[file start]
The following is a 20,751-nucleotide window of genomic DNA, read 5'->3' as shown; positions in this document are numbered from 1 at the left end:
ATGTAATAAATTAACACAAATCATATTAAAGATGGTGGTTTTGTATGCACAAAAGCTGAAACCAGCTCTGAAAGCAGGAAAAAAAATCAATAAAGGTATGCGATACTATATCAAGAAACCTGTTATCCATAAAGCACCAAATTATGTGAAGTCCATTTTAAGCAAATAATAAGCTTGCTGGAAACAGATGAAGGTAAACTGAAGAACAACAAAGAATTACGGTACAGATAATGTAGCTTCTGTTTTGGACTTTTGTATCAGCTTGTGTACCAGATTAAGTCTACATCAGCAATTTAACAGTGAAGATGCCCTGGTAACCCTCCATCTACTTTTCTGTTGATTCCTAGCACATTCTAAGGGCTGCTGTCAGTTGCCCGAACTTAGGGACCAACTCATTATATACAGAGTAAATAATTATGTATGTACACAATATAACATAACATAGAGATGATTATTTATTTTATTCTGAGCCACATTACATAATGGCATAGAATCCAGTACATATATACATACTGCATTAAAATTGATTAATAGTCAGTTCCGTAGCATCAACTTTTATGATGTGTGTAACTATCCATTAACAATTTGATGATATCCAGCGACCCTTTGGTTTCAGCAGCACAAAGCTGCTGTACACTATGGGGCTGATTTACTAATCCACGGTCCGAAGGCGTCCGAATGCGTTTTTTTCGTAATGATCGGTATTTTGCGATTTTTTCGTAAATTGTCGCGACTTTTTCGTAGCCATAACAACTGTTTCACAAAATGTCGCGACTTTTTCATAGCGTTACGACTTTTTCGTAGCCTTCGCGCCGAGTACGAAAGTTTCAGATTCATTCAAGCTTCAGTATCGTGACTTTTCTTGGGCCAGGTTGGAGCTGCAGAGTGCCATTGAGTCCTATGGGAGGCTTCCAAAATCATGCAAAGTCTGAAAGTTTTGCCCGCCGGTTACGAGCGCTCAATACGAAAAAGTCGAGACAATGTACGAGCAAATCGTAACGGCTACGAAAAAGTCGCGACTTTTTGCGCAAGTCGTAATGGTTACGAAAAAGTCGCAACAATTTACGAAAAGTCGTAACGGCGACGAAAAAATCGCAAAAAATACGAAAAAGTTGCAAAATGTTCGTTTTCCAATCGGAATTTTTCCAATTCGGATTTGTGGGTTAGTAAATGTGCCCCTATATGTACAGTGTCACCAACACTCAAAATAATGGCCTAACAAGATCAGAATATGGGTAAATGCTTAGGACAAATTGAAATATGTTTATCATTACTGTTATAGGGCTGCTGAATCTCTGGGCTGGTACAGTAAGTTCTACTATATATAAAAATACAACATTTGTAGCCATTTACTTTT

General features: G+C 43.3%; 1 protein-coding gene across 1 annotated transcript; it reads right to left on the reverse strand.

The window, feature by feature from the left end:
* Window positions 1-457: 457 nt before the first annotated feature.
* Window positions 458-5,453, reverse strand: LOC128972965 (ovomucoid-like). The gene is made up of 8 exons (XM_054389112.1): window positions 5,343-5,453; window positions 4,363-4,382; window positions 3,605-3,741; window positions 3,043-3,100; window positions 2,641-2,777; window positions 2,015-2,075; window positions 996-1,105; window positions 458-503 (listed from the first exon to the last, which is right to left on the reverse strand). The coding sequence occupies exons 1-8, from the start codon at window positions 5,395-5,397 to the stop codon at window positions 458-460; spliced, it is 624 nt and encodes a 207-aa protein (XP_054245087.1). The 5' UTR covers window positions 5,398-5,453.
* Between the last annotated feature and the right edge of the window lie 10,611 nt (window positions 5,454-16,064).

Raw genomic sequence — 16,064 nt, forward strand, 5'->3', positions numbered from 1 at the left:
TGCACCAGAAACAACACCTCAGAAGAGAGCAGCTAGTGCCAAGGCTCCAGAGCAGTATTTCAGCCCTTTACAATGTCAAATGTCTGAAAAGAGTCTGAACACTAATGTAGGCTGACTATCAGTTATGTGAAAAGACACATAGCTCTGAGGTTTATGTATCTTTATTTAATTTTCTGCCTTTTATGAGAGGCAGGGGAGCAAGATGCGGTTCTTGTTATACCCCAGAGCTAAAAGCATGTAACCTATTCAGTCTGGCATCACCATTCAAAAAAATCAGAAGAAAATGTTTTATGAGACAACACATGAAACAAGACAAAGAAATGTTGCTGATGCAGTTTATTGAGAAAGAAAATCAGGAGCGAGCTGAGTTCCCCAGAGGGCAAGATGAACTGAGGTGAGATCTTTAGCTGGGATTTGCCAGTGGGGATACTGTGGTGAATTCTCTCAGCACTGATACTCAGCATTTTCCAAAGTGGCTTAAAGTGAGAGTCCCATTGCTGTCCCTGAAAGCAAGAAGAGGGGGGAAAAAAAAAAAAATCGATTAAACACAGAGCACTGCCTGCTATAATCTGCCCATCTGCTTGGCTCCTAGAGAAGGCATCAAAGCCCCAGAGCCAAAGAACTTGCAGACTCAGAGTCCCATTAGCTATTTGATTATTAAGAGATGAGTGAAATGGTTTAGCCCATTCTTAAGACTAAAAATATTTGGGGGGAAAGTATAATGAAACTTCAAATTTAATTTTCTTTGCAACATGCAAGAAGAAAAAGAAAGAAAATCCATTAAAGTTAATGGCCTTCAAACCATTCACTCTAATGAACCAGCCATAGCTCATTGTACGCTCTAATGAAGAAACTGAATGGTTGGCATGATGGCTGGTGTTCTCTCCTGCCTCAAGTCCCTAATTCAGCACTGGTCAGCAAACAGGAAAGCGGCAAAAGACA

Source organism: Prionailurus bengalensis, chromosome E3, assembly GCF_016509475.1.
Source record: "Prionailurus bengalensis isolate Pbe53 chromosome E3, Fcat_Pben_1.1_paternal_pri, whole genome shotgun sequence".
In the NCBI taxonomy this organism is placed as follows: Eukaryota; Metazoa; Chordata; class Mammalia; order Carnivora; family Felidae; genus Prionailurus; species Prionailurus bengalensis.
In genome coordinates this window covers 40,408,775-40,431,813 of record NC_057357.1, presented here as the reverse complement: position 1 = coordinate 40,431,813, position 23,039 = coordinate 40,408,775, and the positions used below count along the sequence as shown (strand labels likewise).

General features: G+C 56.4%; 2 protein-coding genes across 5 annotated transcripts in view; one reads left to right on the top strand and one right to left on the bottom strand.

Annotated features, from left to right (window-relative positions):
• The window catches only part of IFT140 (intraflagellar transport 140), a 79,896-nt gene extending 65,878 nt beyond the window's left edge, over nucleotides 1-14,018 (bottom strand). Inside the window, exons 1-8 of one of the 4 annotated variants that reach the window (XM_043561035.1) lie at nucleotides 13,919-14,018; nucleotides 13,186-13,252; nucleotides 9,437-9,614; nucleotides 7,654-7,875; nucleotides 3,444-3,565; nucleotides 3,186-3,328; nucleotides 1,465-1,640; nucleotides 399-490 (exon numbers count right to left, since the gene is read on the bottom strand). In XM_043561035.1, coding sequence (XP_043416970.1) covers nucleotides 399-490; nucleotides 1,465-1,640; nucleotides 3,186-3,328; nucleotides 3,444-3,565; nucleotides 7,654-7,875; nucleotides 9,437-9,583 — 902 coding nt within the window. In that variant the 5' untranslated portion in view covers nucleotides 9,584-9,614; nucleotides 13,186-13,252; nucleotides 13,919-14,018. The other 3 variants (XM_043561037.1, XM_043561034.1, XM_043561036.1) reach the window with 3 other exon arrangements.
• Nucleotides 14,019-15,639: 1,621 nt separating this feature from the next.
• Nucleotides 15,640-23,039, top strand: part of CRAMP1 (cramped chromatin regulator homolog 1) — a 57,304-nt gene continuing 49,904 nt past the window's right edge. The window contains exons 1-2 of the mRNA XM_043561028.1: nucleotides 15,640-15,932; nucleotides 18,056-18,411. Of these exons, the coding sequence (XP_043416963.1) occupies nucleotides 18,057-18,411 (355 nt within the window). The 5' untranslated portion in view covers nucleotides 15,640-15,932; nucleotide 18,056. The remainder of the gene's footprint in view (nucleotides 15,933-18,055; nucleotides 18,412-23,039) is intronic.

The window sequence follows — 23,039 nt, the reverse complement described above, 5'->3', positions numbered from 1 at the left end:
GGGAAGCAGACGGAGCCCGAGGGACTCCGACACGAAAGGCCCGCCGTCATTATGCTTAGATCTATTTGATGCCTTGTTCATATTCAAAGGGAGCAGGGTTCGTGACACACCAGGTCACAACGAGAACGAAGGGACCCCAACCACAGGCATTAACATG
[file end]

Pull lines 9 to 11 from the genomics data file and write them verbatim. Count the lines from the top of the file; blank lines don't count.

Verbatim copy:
TGCACCAGAAACAACACCTCAGAAGAGAGCAGCTAGTGCCAAGGCTCCAGAGCAGTATTTCAGCCCTTTACAATGTCAAATGTCTGAAAAGAGTCTGAACACTAATGTAGGCTGACTATCAGTTATGTGAAAAGACACATAGCTCTGAGGTTTATGTATCTTTATTTAATTTTCTGCCTTTTATGAGAGGCAGGGGAGCAAGATGCGGTTCTTGTTATACCCCAGAGCTAAAAGCATGTAACCTATTCAGTCTGGCATCACCATTCAAAAAAATCAGAAGAAAATGTTTTATGAGACAACACATGAAACAAGACAAAGAAATGTTGCTGATGCAGTTTATTGAGAAAGAAAATCAGGAGCGAGCTGAGTTCCCCAGAGGGCAAGATGAACTGAGGTGAGATCTTTAGCTGGGATTTGCCAGTGGGGATACTGTGGTGAATTCTCTCAGCACTGATACTCAGCATTTTCCAAAGTGGCTTAAAGTGAGAGTCCCATTGCTGTCCCTGAAAGCAAGAAGAGGGGGGAAAAAAAAAAAAATCGATTAAACACAGAGCACTGCCTGCTATAATCTGCCCATCTGCTTGGCTCCTAGAGAAGGCATCAAAGCCCCAGAGCCAAAGAACTTGCAGACTCAGAGTCCCATTAGCTATTTGATTATTAAGAGATGAGTGAAATGGTTTAGCCCATTCTTAAGACTAAAAATATTTGGGGGGAAAGTATAATGAAACTTCAAATTTAATTTTCTTTGCAACATGCAAGAAGAAAAAGAAAGAAAATCCATTAAAGTTAATGGCCTTCAAACCATTCACTCTAATGAACCAGCCATAGCTCATTGTACGCTCTAATGAAGAAACTGAATGGTTGGCATGATGGCTGGTGTTCTCTCCTGCCTCAAGTCCCTAATTCAGCACTGGTCAGCAAACAGGAAAGCGGCAAAAGACA

Source organism: Prionailurus bengalensis, chromosome E3, assembly GCF_016509475.1.
Source record: "Prionailurus bengalensis isolate Pbe53 chromosome E3, Fcat_Pben_1.1_paternal_pri, whole genome shotgun sequence".